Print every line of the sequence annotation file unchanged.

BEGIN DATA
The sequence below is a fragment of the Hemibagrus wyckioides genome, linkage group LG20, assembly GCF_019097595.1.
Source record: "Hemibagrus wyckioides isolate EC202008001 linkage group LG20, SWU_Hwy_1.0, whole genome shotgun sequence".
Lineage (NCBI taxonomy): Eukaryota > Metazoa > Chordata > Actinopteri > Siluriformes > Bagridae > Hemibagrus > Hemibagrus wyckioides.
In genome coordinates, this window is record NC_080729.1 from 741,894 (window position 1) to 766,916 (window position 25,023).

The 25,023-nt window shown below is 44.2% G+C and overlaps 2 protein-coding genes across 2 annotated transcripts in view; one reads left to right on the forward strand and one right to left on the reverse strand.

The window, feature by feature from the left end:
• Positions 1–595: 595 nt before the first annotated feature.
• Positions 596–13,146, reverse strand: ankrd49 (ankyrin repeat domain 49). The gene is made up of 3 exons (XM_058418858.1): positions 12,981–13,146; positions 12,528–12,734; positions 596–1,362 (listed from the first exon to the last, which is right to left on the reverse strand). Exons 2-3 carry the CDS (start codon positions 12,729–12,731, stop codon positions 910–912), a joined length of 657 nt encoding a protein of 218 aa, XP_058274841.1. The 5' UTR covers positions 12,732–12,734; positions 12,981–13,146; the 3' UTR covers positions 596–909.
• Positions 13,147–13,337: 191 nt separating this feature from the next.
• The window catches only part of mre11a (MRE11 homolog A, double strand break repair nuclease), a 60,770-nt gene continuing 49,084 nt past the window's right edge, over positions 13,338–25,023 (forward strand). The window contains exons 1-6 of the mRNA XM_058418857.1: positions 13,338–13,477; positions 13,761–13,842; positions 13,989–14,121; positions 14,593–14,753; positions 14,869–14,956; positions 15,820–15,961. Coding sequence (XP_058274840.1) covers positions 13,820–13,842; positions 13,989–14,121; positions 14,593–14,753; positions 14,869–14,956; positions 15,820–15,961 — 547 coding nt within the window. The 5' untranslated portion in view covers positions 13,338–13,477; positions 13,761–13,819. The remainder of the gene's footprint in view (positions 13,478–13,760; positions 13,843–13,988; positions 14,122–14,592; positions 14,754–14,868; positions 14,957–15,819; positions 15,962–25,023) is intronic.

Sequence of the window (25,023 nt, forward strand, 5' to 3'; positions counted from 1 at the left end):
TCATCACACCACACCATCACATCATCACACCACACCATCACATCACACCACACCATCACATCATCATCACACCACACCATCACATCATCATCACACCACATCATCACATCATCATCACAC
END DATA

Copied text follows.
The sequence below is a fragment of the Hemibagrus wyckioides genome, linkage group LG20, assembly GCF_019097595.1.
Source record: "Hemibagrus wyckioides isolate EC202008001 linkage group LG20, SWU_Hwy_1.0, whole genome shotgun sequence".
Lineage (NCBI taxonomy): Eukaryota > Metazoa > Chordata > Actinopteri > Siluriformes > Bagridae > Hemibagrus > Hemibagrus wyckioides.
In genome coordinates, this window is record NC_080729.1 from 741,894 (window position 1) to 766,916 (window position 25,023).

The 25,023-nt window shown below is 44.2% G+C and overlaps 2 protein-coding genes across 2 annotated transcripts in view; one reads left to right on the forward strand and one right to left on the reverse strand.

The window, feature by feature from the left end:
• Positions 1–595: 595 nt before the first annotated feature.
• Positions 596–13,146, reverse strand: ankrd49 (ankyrin repeat domain 49). The gene is made up of 3 exons (XM_058418858.1): positions 12,981–13,146; positions 12,528–12,734; positions 596–1,362 (listed from the first exon to the last, which is right to left on the reverse strand). Exons 2-3 carry the CDS (start codon positions 12,729–12,731, stop codon positions 910–912), a joined length of 657 nt encoding a protein of 218 aa, XP_058274841.1. The 5' UTR covers positions 12,732–12,734; positions 12,981–13,146; the 3' UTR covers positions 596–909.
• Positions 13,147–13,337: 191 nt separating this feature from the next.
• The window catches only part of mre11a (MRE11 homolog A, double strand break repair nuclease), a 60,770-nt gene continuing 49,084 nt past the window's right edge, over positions 13,338–25,023 (forward strand). The window contains exons 1-6 of the mRNA XM_058418857.1: positions 13,338–13,477; positions 13,761–13,842; positions 13,989–14,121; positions 14,593–14,753; positions 14,869–14,956; positions 15,820–15,961. Coding sequence (XP_058274840.1) covers positions 13,820–13,842; positions 13,989–14,121; positions 14,593–14,753; positions 14,869–14,956; positions 15,820–15,961 — 547 coding nt within the window. The 5' untranslated portion in view covers positions 13,338–13,477; positions 13,761–13,819. The remainder of the gene's footprint in view (positions 13,478–13,760; positions 13,843–13,988; positions 14,122–14,592; positions 14,754–14,868; positions 14,957–15,819; positions 15,962–25,023) is intronic.

Sequence of the window (25,023 nt, forward strand, 5' to 3'; positions counted from 1 at the left end):
TCATCACACCACACCATCACATCATCACACCACACCATCACATCACACCACACCATCACATCATCATCACACCACACCATCACATCATCATCACACCACATCATCACATCATCATCACAC